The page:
The Use of Augmented Reality as a Teaching Tool

The Use of Augmented Reality as a Teaching Tool

Ilana de Almeida Souza Concilio (Faculdade de Informática e Administração Paulista, Brazil), Beatriz de Almeida Pacheco (Mackenzie Presbyterian University, Brazil) and Ana Grasielle Dionísio Corrêa (Mackenzie Presbyterian University, Brazil)
DOI: 10.4018/978-1-5225-5790-6.ch015

Abstract

Augmented reality (AR) has shown to be a facilitating tool and motivation to work with children, young people, and adults in times of recreation (entertainment) and also in classrooms (formal spaces of education). Augmented reality provides a different way of learning with the support of different technologies such as computers, tablets, and smartphones. It allows easy visualization and manipulation of the study object, reproducing the complex data in the form of objects and three-dimensional texts, increasing the student's ability to perceive, which is stimulated by the possibility of interaction with the interface. This chapter aims to present the different augmented reality technologies used in education and also to discuss methodologies for the use of augmented reality applications to improve the teaching and learning process.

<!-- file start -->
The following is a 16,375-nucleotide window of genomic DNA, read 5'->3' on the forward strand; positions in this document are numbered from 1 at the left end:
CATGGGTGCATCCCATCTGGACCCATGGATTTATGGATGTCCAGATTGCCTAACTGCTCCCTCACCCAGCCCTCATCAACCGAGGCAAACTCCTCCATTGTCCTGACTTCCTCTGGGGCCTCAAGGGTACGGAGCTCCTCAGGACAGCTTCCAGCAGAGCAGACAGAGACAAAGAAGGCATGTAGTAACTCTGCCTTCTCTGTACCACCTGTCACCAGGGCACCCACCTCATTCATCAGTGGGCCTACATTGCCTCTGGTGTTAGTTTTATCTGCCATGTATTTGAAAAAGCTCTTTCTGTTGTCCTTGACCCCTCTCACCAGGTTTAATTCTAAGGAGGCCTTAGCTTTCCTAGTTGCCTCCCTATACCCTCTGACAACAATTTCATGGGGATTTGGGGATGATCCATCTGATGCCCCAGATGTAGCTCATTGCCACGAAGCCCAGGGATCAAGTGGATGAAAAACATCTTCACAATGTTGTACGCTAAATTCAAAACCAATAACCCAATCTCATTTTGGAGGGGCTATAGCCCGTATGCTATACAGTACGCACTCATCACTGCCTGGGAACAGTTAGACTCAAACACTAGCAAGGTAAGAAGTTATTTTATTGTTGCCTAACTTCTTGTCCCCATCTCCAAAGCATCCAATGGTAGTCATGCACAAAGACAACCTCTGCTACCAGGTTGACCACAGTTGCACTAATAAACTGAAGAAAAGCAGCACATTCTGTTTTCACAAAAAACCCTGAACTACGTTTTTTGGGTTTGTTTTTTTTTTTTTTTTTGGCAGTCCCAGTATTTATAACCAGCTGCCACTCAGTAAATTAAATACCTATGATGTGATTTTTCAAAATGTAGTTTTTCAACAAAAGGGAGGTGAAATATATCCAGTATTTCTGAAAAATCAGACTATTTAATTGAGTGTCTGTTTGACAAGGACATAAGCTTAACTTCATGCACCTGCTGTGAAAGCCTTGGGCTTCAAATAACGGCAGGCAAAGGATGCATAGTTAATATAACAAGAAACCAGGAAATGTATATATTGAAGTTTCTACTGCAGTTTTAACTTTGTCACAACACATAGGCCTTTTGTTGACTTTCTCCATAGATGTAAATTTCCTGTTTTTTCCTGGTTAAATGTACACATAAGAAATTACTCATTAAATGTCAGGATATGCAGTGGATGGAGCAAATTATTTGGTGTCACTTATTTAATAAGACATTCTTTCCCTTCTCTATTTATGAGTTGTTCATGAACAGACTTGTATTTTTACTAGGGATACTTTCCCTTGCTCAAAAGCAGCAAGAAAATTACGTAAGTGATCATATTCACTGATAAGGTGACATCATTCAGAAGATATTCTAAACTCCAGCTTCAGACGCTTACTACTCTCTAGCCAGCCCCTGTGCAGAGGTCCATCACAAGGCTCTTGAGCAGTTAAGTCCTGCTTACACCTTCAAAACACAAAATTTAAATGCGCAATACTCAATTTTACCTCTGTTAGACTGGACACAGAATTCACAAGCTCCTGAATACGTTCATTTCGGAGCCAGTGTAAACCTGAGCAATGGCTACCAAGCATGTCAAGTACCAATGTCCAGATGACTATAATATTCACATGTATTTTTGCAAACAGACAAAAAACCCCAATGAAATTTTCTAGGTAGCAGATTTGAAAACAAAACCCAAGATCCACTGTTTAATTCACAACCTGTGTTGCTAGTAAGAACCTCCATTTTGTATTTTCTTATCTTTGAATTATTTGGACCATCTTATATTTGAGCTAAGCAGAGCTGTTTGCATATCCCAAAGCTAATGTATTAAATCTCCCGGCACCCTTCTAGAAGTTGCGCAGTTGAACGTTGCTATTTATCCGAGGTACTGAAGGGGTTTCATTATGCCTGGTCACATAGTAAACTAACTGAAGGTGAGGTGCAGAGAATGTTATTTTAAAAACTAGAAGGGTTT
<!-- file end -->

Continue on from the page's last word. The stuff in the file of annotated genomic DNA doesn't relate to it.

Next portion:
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Introduction

Augmented Reality (AR) was first used in the 1990s in pilot training applications, providing a mixed reality, that is, a real-world junction with virtual objects. Unlike virtual reality, which allows the user to interact with a totally synthetic environment, isolated from the real, augmented reality consists in superimposing computer-generated digital three-dimensional objects in the real environment around them by means of some technological visualization device (Milgram & Kishino, 1994).

Since 1997, the researcher Ronald T. Azuma has already seen an evolution in the forms of interaction with augmented reality systems, proposing the stimulation of other human senses (Azuma, 1997). Augmented reality increases the user's visual experience. However, several researchers such as Eck et al. (2013), Weir et al. (2012) and Narumi et al. (2010), are developing hardware and software to enrich the multi-sensory user experience involving the other senses: hearing, touch, taste and smell.

Given the fast pace of the insertion of augmented reality in areas such as education (Chen, Liu, Cheng & Huang, 2017), medicine (Sutherland, Hashtrudi-Zaad, Sellens, Abolmaesumi & Mousavi, 2013), rehabilitation (Corrêa, Assis, Nascimento & Lopes, 2015) publicity and entertainment (Barakonyi & Schmalstieg, 2005), there has been a continuous emergence in recent years of new courses, new development tools, companies and research groups interested in the use of augmented reality technology and its applicability in teaching.

Promoting predominantly visual interaction, researchers are investing efforts in the development of hardware and software of augmented reality which allow the user’s interaction to the virtual environment through other human senses (speech, hearing, smell and touch), as well as gestures. This multisensory interaction stimulates human perception and demonstrates the omnipresence of new technologies, enabling the development of applications in various areas of expertise and providing innovative and more interesting human-machine interfaces.